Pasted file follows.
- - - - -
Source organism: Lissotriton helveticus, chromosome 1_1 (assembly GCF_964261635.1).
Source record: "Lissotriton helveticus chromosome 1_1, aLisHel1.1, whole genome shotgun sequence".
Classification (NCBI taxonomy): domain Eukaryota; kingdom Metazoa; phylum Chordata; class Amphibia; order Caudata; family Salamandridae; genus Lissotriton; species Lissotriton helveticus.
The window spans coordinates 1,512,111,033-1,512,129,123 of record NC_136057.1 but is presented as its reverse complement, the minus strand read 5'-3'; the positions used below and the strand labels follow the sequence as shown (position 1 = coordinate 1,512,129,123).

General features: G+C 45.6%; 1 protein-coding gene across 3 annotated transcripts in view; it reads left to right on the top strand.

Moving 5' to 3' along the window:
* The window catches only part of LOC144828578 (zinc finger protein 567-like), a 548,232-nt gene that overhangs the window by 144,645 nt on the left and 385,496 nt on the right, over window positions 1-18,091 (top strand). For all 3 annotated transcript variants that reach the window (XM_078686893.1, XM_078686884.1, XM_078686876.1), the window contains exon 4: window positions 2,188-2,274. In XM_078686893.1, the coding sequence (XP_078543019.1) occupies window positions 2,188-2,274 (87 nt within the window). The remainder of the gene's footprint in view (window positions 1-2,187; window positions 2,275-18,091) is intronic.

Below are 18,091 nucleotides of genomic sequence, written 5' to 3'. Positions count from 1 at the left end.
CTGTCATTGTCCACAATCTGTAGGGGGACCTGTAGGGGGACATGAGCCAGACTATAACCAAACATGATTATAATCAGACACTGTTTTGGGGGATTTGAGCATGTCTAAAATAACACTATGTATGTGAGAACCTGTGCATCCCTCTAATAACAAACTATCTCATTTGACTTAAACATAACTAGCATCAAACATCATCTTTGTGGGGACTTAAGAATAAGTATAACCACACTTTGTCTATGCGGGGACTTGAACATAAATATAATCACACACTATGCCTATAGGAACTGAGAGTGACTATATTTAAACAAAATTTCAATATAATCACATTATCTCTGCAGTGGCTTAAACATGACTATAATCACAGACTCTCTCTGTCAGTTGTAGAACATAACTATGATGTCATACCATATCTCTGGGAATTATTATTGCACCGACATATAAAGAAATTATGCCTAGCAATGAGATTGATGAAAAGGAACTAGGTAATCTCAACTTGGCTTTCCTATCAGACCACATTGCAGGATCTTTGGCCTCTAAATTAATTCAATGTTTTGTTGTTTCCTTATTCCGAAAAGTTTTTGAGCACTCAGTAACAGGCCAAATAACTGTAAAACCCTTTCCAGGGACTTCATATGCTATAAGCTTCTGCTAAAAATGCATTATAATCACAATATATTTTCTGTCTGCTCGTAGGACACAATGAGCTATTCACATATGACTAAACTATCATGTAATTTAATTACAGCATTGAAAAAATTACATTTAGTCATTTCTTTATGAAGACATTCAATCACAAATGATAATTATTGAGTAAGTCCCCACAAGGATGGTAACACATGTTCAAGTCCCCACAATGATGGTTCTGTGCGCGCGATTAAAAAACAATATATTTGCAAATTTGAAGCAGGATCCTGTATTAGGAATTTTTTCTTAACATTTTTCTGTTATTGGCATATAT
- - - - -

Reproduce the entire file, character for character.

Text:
Source organism: Lissotriton helveticus, chromosome 1_1 (assembly GCF_964261635.1).
Source record: "Lissotriton helveticus chromosome 1_1, aLisHel1.1, whole genome shotgun sequence".
Classification (NCBI taxonomy): domain Eukaryota; kingdom Metazoa; phylum Chordata; class Amphibia; order Caudata; family Salamandridae; genus Lissotriton; species Lissotriton helveticus.
The window spans coordinates 1,512,111,033-1,512,129,123 of record NC_136057.1 but is presented as its reverse complement, the minus strand read 5'-3'; the positions used below and the strand labels follow the sequence as shown (position 1 = coordinate 1,512,129,123).

General features: G+C 45.6%; 1 protein-coding gene across 3 annotated transcripts in view; it reads left to right on the top strand.

Moving 5' to 3' along the window:
* The window catches only part of LOC144828578 (zinc finger protein 567-like), a 548,232-nt gene that overhangs the window by 144,645 nt on the left and 385,496 nt on the right, over window positions 1-18,091 (top strand). For all 3 annotated transcript variants that reach the window (XM_078686893.1, XM_078686884.1, XM_078686876.1), the window contains exon 4: window positions 2,188-2,274. In XM_078686893.1, the coding sequence (XP_078543019.1) occupies window positions 2,188-2,274 (87 nt within the window). The remainder of the gene's footprint in view (window positions 1-2,187; window positions 2,275-18,091) is intronic.

Below are 18,091 nucleotides of genomic sequence, written 5' to 3'. Positions count from 1 at the left end.
CTGTCATTGTCCACAATCTGTAGGGGGACCTGTAGGGGGACATGAGCCAGACTATAACCAAACATGATTATAATCAGACACTGTTTTGGGGGATTTGAGCATGTCTAAAATAACACTATGTATGTGAGAACCTGTGCATCCCTCTAATAACAAACTATCTCATTTGACTTAAACATAACTAGCATCAAACATCATCTTTGTGGGGACTTAAGAATAAGTATAACCACACTTTGTCTATGCGGGGACTTGAACATAAATATAATCACACACTATGCCTATAGGAACTGAGAGTGACTATATTTAAACAAAATTTCAATATAATCACATTATCTCTGCAGTGGCTTAAACATGACTATAATCACAGACTCTCTCTGTCAGTTGTAGAACATAACTATGATGTCATACCATATCTCTGGGAATTATTATTGCACCGACATATAAAGAAATTATGCCTAGCAATGAGATTGATGAAAAGGAACTAGGTAATCTCAACTTGGCTTTCCTATCAGACCACATTGCAGGATCTTTGGCCTCTAAATTAATTCAATGTTTTGTTGTTTCCTTATTCCGAAAAGTTTTTGAGCACTCAGTAACAGGCCAAATAACTGTAAAACCCTTTCCAGGGACTTCATATGCTATAAGCTTCTGCTAAAAATGCATTATAATCACAATATATTTTCTGTCTGCTCGTAGGACACAATGAGCTATTCACATATGACTAAACTATCATGTAATTTAATTACAGCATTGAAAAAATTACATTTAGTCATTTCTTTATGAAGACATTCAATCACAAATGATAATTATTGAGTAAGTCCCCACAAGGATGGTAACACATGTTCAAGTCCCCACAATGATGGTTCTGTGCGCGCGATTAAAAAACAATATATTTGCAAATTTGAAGCAGGATCCTGTATTAGGAATTTTTTCTTAACATTTTTCTGTTATTGGCATATAT